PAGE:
2 2005 Pedro Martinez 217 5.8
3 2005 Andy Pettitte 222.1 5.4
4 2012 Cliff Lee 211 4.9
5 2005 Esteban Loaiza 217 4.3
6 2006 Derek Lowe 218 4.1
7 2006 Jason Schmidt 213.1 3.9
8 2009 Ted Lilly 177 3.7
9 2009 Carl Pavano 199.1 3.7
10 2005 Jose Contreras 204.2 3.4

Age 34

Rank Season Name IP WAR
1 2011 Roy Halladay 233.2 8.1
2 2009 Chris Carpenter 192.2 5.2
3 2013 Cliff Lee 222.2 5.1
4 2006 Jose Contreras 196 4.2
5 2004 Jon Lieber 176.2 3.7
6 2005 Paul Byrd 204.1 3.6
7 2011 Javier Vazquez 192.2 3.2
8 2013 John Lackey 189.1 3.2
9 2006 Andy Pettitte 214.1 2.9
10 2010 Carl Pavano 221 2.9


Age 35

Rank Season Name IP WAR
1 2008 Derek Lowe 211 4.5
2 2007 Andy Pettitte 215.1 4.3
3 2010 Hiroki Kuroda 196.1 4.1
4 2010 Chris Carpenter 235 3.3
5 2011 Tim Hudson 215 3.3
6 2012 Ryan Dempster 173 3.1
7 2004 Mike Mussina 164.2 3.1
8 2012 A.J. Burnett 202.1 3
9 2010 Livan Hernandez 211.2 2.9
10 2005 Jon Lieber 218.1 2.8

The reality is that pitchers aged 33-35 have just six seasons of 5.0+ WAR or better over the last ten seasons. In order for Scherzer to hit the top end of our projection, he’s going to need at least two of them. That seems like a tall order. There have been 16 seasons of 4.0+ WAR in that time span. Scherzer would probably need three of them. That too, seems like a tall order for anyone, much less a player who has only recently controlled his wild mechanics.

I have faith that Scherzer can remain effective into his 30s, but I’m just not sure he’s going to be an ace for more than another year or two. What’s even more frightening about this data is that there were 36 qualifying seasons at age 33, 30 at age 34, and 2o at age 35. Staying on the mound gets harder and harder as you get older. In order to be worth a huge contract like this, Scherzer needs to remain great and remain healthy. I’m not sure that’s a bet I want to make. He’ll have surplus value in the early years, but I don’t think he’ll have that much surplus. It’s hard to imagine he ever has a better season than the one we just saw. he’s more of a 4-5 win pitcher than a 7-8 win pitcher like Verlander or Kershaw.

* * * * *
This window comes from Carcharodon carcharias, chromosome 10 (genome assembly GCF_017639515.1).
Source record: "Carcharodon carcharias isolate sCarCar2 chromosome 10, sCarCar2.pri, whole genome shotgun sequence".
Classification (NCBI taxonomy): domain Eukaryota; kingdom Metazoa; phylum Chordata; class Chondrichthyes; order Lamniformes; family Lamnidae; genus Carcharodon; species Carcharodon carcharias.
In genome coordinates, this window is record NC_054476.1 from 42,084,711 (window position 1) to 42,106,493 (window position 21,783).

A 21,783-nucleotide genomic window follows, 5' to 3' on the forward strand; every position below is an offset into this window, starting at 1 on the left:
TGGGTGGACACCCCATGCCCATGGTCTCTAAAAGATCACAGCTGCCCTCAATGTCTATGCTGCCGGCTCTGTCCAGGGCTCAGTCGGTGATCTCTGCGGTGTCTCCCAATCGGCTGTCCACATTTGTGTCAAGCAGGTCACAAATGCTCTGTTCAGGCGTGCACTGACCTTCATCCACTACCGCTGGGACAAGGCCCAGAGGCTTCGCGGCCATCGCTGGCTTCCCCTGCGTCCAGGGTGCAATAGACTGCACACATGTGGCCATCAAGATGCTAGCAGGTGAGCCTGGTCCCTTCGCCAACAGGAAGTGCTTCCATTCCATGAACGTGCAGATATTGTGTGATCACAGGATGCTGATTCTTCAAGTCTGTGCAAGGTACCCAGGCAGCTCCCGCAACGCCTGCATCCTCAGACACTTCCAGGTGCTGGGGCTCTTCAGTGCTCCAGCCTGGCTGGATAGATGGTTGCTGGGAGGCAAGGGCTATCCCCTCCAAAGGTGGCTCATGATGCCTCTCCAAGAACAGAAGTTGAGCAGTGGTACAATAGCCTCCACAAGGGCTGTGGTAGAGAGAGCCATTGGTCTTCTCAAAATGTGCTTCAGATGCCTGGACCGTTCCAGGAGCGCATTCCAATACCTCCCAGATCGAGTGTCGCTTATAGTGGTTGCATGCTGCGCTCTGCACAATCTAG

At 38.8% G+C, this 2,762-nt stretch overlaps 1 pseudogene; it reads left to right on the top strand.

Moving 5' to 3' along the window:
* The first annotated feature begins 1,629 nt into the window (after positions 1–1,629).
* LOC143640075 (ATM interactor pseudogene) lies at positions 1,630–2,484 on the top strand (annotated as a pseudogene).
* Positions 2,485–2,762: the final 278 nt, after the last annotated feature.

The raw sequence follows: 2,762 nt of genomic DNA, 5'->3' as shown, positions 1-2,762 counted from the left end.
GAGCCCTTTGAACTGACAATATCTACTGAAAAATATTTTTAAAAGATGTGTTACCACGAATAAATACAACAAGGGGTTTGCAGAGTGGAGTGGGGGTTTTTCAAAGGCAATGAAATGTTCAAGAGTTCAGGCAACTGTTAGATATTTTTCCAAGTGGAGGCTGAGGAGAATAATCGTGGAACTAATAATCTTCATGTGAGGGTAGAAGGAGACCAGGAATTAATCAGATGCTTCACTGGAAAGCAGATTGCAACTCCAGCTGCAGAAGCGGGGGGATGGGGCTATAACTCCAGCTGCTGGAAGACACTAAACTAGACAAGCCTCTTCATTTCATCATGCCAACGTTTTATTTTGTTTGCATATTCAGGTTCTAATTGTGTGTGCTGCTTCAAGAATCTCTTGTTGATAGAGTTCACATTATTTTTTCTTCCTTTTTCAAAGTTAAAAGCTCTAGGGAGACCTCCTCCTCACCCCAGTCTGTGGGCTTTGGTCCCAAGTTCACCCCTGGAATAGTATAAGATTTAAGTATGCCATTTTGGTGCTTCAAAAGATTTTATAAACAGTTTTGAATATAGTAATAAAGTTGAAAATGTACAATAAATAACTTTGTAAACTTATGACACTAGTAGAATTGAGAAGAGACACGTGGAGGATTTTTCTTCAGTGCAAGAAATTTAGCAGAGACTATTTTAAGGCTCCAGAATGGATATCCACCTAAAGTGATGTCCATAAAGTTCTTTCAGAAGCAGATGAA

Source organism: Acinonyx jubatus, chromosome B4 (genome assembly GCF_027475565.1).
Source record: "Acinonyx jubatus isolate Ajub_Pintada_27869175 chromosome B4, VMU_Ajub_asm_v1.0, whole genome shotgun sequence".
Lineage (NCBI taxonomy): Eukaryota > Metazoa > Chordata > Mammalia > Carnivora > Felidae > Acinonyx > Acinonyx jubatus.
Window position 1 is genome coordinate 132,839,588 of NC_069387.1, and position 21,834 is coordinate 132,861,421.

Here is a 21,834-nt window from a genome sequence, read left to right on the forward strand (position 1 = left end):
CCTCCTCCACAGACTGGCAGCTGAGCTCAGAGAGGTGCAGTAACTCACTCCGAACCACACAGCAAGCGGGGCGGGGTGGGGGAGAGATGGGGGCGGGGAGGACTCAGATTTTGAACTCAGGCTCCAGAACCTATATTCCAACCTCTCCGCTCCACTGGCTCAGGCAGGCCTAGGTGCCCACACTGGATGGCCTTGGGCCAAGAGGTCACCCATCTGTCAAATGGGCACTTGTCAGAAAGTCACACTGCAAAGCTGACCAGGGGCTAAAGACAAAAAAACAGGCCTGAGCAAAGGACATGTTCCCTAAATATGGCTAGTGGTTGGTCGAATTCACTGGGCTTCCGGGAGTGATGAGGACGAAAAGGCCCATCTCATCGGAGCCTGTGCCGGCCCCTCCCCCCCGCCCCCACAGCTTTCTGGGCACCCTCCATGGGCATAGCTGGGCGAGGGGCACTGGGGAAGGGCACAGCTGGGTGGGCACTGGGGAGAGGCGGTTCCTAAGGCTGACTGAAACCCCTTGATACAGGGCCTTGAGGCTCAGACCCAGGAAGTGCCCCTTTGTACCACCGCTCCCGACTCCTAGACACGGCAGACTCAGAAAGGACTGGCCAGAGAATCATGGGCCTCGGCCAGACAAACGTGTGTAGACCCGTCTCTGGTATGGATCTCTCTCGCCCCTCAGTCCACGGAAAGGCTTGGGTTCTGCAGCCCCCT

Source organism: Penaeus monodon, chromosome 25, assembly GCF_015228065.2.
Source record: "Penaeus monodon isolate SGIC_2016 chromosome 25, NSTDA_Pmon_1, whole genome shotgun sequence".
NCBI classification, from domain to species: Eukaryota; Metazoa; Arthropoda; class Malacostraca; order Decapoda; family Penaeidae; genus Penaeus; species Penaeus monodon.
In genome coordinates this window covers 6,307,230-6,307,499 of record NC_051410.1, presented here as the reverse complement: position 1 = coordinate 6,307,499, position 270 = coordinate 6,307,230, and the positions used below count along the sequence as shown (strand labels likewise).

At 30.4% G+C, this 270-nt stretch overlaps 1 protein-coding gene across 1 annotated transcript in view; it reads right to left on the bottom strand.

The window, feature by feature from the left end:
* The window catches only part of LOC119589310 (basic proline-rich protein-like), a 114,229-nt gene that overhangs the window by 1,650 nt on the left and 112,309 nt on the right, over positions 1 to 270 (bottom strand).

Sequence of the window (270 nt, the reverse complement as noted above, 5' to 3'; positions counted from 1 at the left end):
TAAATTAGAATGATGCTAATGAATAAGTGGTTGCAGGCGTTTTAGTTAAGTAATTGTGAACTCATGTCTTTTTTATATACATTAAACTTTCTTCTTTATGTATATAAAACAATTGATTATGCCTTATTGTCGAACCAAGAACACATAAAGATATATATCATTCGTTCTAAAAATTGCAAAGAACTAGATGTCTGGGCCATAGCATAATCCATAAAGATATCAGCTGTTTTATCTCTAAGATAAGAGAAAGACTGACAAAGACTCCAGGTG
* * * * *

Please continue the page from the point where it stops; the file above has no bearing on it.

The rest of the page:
I love Scherzer and would be sad to see him go, but I think the right move is to go for it with Max in 2014 and then let him walk away. The Tigers have Verlander and Sanchez locked up. I think they should extend Porcello – who is both very good, and significantly younger (25 this season). Smyly is has four years left of control. Robbie Ray, presumably, should be ready to contribute at the back end in 2015. Scherzer is a great pitcher, but I don’t think he’ll be good enough for long enough for a huge deal to make sense. That money could be put to better use elsewhere on the team. Heck, they should have extended Fister for 60% of the price.

I supported the Tigers going all in for 2014. They’ve made some weird moves this offseason, but they’re still capable of winning the division and have a team capable of winning in October. They should make one last run with Scherzer and then they should let him walk. It’s been a fun ride, but you can’t let your heart get in the way of the right decision.


6 responses

  1. Excellent article–thank you. Is there a similar one in the pipeline concerning Cabrera? (I hope so!)

    1. Yeah, not sure exactly when with the holidays, but there will definitely be one.

  2. […] days ago, in these pages, I discussed the the merits of a contract extension for Max Scherzer. When push came to shove, I advised against such a deal based on how rare it is for a pitcher to […]

  3. […] into 2014, Scherzer’s contract status (FA after 2014) and potential trade rumors surrounding him have been the talk, but he looks poised […]

  4. […] year’s market and that should make him an embarrassingly rich man. Earlier this offseason, I suggested the Tigers ride out his final year and let him walk. So far, that’s what’s […]

  5. […] A year ago in these pages, I wondered if the Tigers should extend Max Scherzer. When it came down to it, I thought they should let him walk unless he was willing to take a significant discount. He didn’t, they let him walk, and Max got a boatload of dough from the Nationals. My basic case against an extension for Max was pretty simple. He was going to get at least 6/$150M (and had a good chance at more) and pitchers in their 30s are rarely worth that kind of money. Now, I probably underestimated the salary inflation we saw over the last year so if I had known a little more about the future, I’d have been cool at $150M, but not cool at the price he wound up getting. Same basic premise. […]